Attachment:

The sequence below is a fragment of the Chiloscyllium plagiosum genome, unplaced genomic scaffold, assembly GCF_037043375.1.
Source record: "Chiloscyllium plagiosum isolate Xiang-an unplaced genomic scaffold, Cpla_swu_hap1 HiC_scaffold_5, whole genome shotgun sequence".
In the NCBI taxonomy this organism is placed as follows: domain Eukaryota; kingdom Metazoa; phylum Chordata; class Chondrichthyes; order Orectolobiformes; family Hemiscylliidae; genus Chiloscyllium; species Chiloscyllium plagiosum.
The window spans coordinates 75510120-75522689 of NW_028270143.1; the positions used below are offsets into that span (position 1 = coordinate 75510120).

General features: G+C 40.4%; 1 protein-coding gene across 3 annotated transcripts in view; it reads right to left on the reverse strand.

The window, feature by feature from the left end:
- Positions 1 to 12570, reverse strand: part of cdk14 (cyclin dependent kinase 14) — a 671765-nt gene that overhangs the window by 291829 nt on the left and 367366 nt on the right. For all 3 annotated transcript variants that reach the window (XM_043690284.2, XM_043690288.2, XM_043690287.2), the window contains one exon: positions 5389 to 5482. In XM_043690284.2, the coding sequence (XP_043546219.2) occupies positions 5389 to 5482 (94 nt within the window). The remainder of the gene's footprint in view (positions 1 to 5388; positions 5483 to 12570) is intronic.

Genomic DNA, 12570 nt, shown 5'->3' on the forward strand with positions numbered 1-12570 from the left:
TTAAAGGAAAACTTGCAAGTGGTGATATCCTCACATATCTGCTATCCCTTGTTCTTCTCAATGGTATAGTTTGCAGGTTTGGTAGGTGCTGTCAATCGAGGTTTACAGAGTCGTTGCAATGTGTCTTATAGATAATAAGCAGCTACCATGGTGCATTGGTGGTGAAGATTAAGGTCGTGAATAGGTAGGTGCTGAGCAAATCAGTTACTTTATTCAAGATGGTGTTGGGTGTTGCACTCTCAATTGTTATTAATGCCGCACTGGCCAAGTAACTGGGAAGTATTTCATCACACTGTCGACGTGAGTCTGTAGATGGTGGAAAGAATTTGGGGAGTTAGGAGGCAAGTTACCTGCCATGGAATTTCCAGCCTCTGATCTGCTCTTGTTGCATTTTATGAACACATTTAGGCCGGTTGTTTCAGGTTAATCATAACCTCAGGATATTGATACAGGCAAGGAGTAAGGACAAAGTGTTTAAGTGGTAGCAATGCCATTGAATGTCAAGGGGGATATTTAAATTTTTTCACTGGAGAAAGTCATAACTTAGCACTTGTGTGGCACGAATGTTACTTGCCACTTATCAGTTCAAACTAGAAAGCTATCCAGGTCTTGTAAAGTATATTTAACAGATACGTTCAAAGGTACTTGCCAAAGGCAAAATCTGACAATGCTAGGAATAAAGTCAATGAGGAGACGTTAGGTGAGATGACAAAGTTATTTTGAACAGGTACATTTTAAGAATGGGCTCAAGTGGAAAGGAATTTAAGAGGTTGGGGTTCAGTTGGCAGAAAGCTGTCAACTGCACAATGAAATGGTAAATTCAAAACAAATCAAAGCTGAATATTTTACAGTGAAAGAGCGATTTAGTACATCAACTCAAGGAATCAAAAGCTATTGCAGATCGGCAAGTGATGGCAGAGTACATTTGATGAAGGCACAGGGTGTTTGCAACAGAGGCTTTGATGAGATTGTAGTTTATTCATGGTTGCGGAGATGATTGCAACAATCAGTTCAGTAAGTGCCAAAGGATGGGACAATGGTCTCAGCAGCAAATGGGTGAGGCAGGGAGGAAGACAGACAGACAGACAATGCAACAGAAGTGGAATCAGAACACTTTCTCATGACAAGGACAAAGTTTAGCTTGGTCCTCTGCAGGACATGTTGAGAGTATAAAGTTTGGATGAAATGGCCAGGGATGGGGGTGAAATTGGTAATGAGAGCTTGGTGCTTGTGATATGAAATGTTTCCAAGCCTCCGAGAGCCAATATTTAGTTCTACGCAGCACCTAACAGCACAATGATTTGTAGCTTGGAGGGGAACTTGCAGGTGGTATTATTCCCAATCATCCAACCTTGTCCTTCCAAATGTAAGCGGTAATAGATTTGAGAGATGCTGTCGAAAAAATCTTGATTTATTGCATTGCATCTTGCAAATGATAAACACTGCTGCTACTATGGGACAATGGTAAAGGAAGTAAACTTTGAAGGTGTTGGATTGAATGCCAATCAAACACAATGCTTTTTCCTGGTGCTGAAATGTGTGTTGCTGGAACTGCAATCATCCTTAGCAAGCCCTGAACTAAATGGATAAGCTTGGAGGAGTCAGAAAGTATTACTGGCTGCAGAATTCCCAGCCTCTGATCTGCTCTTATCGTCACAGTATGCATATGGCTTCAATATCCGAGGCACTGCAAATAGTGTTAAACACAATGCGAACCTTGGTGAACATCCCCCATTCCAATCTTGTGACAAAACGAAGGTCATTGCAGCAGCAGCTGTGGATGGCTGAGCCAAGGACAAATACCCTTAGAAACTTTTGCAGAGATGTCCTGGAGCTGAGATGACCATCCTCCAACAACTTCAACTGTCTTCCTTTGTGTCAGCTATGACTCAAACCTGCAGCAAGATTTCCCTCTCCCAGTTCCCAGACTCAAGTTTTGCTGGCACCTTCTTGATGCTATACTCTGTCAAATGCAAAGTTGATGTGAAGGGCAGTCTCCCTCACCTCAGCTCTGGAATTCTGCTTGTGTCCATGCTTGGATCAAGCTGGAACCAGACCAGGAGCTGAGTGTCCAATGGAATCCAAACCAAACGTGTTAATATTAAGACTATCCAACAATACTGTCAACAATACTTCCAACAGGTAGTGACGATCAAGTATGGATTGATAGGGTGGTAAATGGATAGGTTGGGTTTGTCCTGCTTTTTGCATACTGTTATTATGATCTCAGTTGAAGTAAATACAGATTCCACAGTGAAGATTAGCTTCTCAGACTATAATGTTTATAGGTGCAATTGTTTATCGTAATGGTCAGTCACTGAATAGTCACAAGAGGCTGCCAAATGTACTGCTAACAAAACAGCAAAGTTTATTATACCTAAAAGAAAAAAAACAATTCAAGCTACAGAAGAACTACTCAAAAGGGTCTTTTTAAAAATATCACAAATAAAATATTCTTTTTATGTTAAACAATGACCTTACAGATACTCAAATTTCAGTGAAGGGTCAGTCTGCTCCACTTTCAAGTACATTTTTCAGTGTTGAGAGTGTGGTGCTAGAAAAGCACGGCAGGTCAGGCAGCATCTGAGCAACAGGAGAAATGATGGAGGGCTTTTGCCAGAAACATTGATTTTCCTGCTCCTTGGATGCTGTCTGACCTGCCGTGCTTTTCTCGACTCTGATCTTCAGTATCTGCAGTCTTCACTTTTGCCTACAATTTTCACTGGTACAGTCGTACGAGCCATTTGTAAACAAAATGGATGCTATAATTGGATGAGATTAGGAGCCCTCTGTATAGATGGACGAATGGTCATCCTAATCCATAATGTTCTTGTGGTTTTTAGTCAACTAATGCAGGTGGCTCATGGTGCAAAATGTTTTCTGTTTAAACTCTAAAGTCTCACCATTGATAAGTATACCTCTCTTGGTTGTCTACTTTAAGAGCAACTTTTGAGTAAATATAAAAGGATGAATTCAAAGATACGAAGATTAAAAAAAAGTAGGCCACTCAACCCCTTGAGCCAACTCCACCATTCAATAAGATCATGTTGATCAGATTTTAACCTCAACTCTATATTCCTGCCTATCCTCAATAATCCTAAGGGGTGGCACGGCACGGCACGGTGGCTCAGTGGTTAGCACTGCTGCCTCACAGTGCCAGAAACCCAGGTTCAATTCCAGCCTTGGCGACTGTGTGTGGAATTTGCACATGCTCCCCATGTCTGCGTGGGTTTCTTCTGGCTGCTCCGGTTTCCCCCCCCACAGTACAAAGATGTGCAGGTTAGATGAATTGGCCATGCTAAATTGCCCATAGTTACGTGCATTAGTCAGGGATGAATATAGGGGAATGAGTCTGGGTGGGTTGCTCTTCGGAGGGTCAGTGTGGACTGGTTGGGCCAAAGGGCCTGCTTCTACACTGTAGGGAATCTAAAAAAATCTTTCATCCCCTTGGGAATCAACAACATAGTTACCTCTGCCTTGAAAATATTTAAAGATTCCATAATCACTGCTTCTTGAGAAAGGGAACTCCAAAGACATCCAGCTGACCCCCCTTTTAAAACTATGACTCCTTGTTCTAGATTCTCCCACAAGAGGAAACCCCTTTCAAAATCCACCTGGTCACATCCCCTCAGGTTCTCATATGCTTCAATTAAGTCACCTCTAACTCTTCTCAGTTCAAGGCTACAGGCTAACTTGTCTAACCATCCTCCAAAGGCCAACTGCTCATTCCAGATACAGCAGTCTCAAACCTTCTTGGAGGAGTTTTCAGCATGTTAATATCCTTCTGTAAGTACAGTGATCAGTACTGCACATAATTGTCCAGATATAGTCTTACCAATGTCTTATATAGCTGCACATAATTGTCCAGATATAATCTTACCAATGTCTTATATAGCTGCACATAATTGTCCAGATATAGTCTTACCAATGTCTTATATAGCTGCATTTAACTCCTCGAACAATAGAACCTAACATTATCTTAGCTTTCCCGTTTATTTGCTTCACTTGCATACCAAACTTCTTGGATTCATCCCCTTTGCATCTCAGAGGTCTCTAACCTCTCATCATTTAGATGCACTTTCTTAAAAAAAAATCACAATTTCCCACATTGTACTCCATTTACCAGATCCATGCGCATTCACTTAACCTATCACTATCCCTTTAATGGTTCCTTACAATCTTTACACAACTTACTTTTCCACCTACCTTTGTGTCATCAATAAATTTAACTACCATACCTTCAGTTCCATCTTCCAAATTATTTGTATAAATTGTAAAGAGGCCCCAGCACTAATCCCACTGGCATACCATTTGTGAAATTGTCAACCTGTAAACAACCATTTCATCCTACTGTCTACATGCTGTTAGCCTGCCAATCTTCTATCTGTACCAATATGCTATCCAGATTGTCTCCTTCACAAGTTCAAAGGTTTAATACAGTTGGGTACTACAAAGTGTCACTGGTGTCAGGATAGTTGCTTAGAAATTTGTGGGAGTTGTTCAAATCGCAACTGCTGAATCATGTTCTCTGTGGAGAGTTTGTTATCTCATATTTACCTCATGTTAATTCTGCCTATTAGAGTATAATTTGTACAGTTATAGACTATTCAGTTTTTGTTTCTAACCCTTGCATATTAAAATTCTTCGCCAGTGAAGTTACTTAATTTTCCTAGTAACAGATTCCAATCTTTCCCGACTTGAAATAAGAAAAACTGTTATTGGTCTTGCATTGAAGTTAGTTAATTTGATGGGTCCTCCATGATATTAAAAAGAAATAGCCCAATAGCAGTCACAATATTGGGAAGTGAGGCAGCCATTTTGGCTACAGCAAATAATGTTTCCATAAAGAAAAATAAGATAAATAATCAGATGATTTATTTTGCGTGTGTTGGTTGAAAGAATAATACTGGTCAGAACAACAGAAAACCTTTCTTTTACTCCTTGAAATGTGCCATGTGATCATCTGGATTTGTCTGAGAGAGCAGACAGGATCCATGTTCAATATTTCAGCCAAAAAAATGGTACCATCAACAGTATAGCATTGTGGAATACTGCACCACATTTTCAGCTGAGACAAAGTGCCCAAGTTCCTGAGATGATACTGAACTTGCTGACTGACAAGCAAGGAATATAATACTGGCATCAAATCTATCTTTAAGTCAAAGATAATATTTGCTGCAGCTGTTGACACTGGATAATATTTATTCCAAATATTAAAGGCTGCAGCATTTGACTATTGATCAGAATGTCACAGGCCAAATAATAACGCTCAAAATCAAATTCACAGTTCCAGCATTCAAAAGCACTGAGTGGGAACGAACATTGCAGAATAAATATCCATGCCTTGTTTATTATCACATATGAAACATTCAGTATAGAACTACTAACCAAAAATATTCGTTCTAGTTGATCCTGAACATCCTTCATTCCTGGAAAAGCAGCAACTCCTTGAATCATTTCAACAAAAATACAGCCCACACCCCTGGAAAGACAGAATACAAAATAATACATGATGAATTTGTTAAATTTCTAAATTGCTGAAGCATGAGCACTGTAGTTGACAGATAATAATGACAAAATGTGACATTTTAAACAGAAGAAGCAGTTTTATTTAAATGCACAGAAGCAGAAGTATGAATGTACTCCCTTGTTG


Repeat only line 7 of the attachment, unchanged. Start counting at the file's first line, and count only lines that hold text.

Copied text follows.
- Positions 1 to 12570, reverse strand: part of cdk14 (cyclin dependent kinase 14) — a 671765-nt gene that overhangs the window by 291829 nt on the left and 367366 nt on the right. For all 3 annotated transcript variants that reach the window (XM_043690284.2, XM_043690288.2, XM_043690287.2), the window contains one exon: positions 5389 to 5482. In XM_043690284.2, the coding sequence (XP_043546219.2) occupies positions 5389 to 5482 (94 nt within the window). The remainder of the gene's footprint in view (positions 1 to 5388; positions 5483 to 12570) is intronic.